Most accounting frauds and mistakes violate basic accounting con-
cepts. They may involve recording a transaction at the wrong
time, placing the wrong value on it, or calling it by the wrong name. What
you learn in this chapter will help you avoid making such mistakes. It will
also help you recognize correct accounting practices.
LO1 Explain how the concepts of recognition, valuation, and classification apply to
business transactions and why they are important factors in ethical financial
LO2 Explain the double-entry system and the usefulness of T accounts in analyzing
LO3 Demonstrate how the double-entry system is applied to common business
LO4 Prepare a trial balance, and describe its value and limitations.
LO5 Show how the timing of transactions affects cash flows and liquidity.
L E A R N I N G O B J E C T I V E S
Mak ing a Statement
Business transactions can affect all the
C H A P T E R
SO6 Define the chart of accounts, record transactions in the general journal, and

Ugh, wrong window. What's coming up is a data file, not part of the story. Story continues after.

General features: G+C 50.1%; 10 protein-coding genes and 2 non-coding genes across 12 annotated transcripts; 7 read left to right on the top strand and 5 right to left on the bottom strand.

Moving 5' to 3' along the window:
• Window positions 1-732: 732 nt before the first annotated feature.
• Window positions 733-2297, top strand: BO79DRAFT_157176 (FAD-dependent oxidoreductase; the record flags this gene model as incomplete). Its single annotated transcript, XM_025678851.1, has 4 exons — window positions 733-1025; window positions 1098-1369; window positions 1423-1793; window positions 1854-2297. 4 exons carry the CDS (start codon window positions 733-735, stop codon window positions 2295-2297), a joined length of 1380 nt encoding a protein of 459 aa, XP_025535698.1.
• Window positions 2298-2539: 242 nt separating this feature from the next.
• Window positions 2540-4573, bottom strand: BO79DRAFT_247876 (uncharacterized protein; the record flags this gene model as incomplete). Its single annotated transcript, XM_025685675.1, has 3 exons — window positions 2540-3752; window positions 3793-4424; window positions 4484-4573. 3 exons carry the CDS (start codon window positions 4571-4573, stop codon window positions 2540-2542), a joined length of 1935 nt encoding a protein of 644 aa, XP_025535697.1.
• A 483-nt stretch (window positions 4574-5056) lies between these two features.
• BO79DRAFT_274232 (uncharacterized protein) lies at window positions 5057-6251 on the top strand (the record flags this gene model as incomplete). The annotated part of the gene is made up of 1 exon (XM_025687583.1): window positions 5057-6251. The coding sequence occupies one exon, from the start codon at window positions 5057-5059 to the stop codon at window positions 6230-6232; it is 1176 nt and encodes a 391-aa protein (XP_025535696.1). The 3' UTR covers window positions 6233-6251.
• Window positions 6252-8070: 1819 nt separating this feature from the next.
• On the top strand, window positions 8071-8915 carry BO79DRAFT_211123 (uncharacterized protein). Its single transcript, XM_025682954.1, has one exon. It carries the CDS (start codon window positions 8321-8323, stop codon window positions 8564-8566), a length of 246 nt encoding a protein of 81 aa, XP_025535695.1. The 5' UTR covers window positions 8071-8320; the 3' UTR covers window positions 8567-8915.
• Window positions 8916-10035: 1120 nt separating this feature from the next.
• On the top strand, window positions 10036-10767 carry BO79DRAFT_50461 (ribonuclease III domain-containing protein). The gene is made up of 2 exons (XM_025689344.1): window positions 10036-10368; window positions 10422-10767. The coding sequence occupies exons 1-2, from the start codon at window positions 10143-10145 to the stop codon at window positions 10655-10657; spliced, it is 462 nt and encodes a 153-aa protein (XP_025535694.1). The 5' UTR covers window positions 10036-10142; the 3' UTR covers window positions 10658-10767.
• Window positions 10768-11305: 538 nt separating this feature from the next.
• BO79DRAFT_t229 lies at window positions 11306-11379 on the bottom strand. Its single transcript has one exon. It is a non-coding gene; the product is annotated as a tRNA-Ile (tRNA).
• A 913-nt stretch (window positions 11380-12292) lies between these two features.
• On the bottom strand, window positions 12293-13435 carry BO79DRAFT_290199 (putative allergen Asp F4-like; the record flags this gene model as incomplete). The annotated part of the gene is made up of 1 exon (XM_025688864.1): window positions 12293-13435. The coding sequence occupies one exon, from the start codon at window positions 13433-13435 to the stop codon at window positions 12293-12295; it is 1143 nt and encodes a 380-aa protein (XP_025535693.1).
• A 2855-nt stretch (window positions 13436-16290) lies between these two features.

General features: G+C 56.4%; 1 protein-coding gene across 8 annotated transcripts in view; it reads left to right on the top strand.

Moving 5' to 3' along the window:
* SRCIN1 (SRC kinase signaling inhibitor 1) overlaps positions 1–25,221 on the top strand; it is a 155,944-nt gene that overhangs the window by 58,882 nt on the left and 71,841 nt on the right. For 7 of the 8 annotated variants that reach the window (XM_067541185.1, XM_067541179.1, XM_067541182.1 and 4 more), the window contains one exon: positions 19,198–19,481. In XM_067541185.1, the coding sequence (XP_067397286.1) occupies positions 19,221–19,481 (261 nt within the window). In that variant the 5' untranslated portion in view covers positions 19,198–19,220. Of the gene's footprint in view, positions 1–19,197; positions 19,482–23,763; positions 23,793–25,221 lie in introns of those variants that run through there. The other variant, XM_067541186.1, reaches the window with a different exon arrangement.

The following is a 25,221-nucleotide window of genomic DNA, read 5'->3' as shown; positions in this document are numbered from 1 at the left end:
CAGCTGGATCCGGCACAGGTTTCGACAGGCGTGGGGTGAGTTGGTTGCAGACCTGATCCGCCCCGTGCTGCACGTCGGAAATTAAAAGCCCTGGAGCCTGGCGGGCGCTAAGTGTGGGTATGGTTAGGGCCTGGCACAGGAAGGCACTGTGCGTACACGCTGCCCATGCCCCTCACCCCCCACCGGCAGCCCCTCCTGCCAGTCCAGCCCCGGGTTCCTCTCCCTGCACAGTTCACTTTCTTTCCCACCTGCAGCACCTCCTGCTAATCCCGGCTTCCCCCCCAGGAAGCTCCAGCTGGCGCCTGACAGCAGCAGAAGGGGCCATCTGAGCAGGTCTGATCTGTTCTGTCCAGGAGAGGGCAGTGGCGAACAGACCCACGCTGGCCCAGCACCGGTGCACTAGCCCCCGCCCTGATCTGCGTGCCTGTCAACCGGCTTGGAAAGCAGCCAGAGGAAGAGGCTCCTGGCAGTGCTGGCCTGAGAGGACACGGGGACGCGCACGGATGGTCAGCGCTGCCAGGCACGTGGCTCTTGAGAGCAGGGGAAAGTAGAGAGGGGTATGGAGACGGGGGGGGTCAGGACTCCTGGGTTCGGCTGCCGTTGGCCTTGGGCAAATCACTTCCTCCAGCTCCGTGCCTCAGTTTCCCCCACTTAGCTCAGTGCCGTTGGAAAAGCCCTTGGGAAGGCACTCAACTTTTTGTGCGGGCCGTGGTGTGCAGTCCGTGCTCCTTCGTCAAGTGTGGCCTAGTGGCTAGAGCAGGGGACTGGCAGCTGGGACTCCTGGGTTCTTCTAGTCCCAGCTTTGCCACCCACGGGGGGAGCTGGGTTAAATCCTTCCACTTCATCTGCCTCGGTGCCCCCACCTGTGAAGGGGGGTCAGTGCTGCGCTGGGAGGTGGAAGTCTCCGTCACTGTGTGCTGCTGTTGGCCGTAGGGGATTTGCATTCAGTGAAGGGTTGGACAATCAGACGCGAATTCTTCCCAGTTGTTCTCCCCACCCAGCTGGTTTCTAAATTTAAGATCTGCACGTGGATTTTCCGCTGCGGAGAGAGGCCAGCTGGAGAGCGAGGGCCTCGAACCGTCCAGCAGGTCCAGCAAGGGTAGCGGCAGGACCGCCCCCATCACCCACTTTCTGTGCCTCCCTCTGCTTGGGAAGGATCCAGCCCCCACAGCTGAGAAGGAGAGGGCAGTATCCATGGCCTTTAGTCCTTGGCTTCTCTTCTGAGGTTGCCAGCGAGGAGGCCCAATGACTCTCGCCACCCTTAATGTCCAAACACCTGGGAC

post transactions to the ledger.
S U P P L E M E N T A L O B J E C T I V E
SINGAPORE AIRLINES AND THE BOEING COMPANY
D E C I S I O N P O I N T
A U S E R ’ S F O C U S
In August 2004, Singapore Airlines announced that it had ordered 18 long-
range Boeing 777-300ERs to replace its aging Boeing 747s. The order, valued
at about $4 billion, was an important endorsement of The Boeing Com-
pany’s newest long-range aircraft. It enabled Boeing to continue developing
the plane, which is to carry 365 passengers more than 9,000 miles nonstop.
Delivery of the planes was scheduled to begin in about four years.1
● An order for airplanes is
obviously an important
economic event to both the
purchaser and the seller. Is
there a difference between
an economic event and a
business transaction that
should be recorded in the